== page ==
Finding new drugs called “drug discovery” is an expensive and time consuming business. But a type of AI called machine learning can speed up the process tremendously and get the job done at a fraction of the price.
My colleagues and I recently used this technology to find three promising candidates for senolytic drugs that slow aging and prevent age-related diseases.
Senolytics work by killing senescent cells. These are “live” (metabolically active) cells, but which can no longer replicate, hence their nickname: zombie cells.
The inability to reply is not necessarily a bad thing. These cells have had their DNA damaged, for example, skin cells damaged by the sun’s rays, so stopping replication prevents the damage from spreading.
But senescent cells aren’t always a good thing. They secrete a cocktail of inflammatory proteins that can spread to nearby cells. Over the course of a lifetime, our cells experience a barrage of assaults, from UV rays to exposure to chemicals, and so these cells build up.
High numbers of senescent cells have been implicated in a number of diseases, including type 2 diabetes, COVID, pulmonary fibrosis, osteoarthritis and cancer.
Studies on laboratory mice have shown that the elimination of senescent cells, using senolytics, can improve these diseases. These drugs can kill zombie cells while keeping healthy cells alive.
About 80 senolytics are known, but only two have been tested in humans: a combination of dasatinib and quercetin. It would be nice to find more senolytics that can be used in a variety of diseases, but it takes ten to 20 years and billions of dollars for a drug to hit the market.
Results in five minutes
My colleagues and I, including researchers from the University of Edinburgh and the Spanish National Research Council IBBTEC-CSIC in Santander, Spain, wanted to know if we could train machine learning models to identify new candidate senolytic drugs.
To do this, we fed the AI models with examples of known and non-senolithic sinolytics. The models learned to distinguish between the two and could be used to predict whether even molecules they had never seen before might be senolytics.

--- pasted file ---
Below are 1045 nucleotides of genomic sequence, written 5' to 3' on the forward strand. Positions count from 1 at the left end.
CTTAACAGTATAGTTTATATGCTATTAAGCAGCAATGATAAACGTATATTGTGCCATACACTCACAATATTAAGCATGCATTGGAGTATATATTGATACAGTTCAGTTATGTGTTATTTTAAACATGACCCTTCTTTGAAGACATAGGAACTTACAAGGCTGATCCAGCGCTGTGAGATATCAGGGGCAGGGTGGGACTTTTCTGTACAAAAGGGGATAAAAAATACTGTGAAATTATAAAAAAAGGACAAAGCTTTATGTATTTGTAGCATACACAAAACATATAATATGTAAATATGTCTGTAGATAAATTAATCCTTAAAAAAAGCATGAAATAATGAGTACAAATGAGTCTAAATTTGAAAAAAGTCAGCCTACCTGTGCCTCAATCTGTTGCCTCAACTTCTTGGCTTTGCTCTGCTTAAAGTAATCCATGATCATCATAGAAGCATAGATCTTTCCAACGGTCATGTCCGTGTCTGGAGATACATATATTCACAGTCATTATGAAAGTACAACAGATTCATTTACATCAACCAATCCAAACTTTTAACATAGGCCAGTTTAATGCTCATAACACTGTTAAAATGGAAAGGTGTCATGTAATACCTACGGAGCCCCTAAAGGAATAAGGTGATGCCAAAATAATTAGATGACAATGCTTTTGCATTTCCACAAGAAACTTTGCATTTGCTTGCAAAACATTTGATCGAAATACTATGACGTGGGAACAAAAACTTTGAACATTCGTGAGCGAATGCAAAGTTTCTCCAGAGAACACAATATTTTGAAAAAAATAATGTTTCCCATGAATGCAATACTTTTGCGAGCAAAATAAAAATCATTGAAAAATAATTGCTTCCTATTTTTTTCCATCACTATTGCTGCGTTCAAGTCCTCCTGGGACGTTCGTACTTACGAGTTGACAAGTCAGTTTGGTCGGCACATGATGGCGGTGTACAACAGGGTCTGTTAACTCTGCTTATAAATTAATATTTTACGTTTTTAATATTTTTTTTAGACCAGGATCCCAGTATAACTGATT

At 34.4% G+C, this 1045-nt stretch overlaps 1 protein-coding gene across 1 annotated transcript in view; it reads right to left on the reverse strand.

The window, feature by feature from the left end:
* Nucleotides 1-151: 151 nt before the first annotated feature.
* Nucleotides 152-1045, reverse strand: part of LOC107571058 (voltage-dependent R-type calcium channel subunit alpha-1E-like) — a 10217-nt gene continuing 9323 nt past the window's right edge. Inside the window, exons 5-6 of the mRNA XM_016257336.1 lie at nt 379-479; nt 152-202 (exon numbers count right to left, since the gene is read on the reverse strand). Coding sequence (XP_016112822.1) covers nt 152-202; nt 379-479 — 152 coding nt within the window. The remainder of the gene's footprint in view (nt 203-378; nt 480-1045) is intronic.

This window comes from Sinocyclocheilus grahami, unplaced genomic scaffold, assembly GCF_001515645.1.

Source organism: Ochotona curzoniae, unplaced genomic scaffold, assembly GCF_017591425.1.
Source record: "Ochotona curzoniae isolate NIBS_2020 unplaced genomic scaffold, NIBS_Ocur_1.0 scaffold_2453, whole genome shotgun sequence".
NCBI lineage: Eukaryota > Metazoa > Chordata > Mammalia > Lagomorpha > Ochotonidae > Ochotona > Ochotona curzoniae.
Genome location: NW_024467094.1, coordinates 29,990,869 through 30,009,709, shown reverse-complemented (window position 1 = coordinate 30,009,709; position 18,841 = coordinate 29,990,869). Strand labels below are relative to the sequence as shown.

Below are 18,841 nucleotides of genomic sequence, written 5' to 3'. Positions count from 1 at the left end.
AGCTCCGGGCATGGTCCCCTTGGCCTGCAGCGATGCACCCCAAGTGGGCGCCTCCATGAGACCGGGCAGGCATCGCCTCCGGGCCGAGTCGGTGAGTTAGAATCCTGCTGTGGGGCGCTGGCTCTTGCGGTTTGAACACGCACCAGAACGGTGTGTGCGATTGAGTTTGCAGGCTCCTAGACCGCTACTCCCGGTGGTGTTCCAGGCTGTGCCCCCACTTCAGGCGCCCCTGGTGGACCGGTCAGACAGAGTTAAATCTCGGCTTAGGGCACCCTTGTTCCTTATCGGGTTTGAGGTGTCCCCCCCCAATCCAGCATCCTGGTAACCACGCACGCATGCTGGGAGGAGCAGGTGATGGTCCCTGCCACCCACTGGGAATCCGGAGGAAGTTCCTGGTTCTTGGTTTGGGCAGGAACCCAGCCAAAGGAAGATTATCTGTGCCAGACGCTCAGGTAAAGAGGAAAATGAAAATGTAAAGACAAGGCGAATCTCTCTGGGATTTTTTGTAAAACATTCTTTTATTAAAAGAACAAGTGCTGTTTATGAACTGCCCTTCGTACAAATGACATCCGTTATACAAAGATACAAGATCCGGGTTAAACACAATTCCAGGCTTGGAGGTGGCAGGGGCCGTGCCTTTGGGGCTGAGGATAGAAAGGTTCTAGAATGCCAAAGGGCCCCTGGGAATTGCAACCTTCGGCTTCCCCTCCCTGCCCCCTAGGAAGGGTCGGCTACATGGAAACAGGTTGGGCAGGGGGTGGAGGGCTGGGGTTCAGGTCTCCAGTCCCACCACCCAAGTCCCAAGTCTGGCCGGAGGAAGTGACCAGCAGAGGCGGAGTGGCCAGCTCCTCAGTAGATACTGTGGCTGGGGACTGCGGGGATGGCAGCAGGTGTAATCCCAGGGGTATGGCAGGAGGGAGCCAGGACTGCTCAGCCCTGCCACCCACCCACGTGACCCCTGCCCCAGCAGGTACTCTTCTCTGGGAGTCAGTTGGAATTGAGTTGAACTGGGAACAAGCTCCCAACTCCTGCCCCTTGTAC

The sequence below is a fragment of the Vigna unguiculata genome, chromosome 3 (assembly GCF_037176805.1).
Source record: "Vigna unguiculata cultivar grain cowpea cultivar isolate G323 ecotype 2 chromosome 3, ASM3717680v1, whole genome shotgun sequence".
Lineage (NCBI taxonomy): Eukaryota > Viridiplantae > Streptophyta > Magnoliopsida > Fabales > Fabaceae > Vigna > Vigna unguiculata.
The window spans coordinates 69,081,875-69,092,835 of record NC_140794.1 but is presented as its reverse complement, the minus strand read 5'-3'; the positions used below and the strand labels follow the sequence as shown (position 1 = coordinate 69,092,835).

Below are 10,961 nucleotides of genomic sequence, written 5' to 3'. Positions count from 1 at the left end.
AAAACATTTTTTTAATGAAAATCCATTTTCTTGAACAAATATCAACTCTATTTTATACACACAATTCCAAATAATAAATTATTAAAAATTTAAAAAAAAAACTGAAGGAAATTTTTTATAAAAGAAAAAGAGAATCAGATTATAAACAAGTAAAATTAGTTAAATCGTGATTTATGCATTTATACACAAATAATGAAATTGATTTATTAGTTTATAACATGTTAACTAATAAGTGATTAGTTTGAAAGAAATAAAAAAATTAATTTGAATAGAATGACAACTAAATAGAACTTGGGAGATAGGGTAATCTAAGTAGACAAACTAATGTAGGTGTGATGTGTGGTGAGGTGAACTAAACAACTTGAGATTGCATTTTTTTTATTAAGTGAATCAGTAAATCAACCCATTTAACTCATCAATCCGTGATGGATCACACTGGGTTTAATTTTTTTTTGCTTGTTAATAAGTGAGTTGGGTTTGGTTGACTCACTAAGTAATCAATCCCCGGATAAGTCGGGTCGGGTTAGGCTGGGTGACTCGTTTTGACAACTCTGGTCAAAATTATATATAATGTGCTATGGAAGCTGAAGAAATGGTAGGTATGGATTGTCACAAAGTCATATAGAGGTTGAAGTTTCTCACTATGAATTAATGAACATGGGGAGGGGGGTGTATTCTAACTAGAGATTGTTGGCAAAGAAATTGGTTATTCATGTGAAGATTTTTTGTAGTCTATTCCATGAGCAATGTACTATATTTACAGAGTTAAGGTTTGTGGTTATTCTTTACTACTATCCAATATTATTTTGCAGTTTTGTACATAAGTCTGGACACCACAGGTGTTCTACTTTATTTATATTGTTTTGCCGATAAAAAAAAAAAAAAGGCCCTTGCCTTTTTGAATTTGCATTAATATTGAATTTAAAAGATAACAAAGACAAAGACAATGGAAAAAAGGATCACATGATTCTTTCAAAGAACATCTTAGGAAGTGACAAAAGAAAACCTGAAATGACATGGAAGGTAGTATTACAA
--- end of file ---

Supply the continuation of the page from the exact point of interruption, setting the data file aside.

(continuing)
When solving a machine learning problem, we usually first test the data on a range of different models as some of them tend to perform better than others.
To determine the best performing model, early in the process, we separate a small section of the available training data and keep it hidden from the model until the training process is complete.
We then use this test data to quantify how many errors the model is making. Whoever makes the fewest mistakes wins.
We determined our best model and set it up to make predictions. We gave him 4,340 molecules and five minutes later he gave us a list of results.
The AI model identified 21 highest-scoring molecules that it judged to have a high probability of being senolytics. If we had tested the original 4,340 molecules in the laboratory, it would have taken at least a few weeks of intense work and 50,000 just to buy the compounds, not counting the cost of the experimental machinery and setup.
We then tested these drug candidates on two types of cells: healthy and senescent. The results showed that of the 21 compounds, three (periplocin, oleandrin and ginkgetin) were able to eliminate senescent cells while keeping most of the normal cells alive. These new senolytics then underwent further testing to learn more about how they work in the body.
More detailed biological experiments showed that, of the three drugs, oleandrin was more effective than the best-performing known senolytic drug of its kind.
The potential repercussions of this interdisciplinary approach involving data scientists, chemists and biologists are enormous. With enough high-quality data, AI models can accelerate the tremendous work chemists and biologists are doing to find treatments and cures for diseases, especially those with unmet needs.
Having validated them in senescent cells, we are now testing the three candidate senolytics in human lung tissue. We hope to report our next results in two years.
Vanessa Smer-Barreto, Research Fellow, Institute of Genetics and Molecular Medicine, University of Edinburgh
This article is republished from The Conversation under a Creative Commons license. Read the original article.
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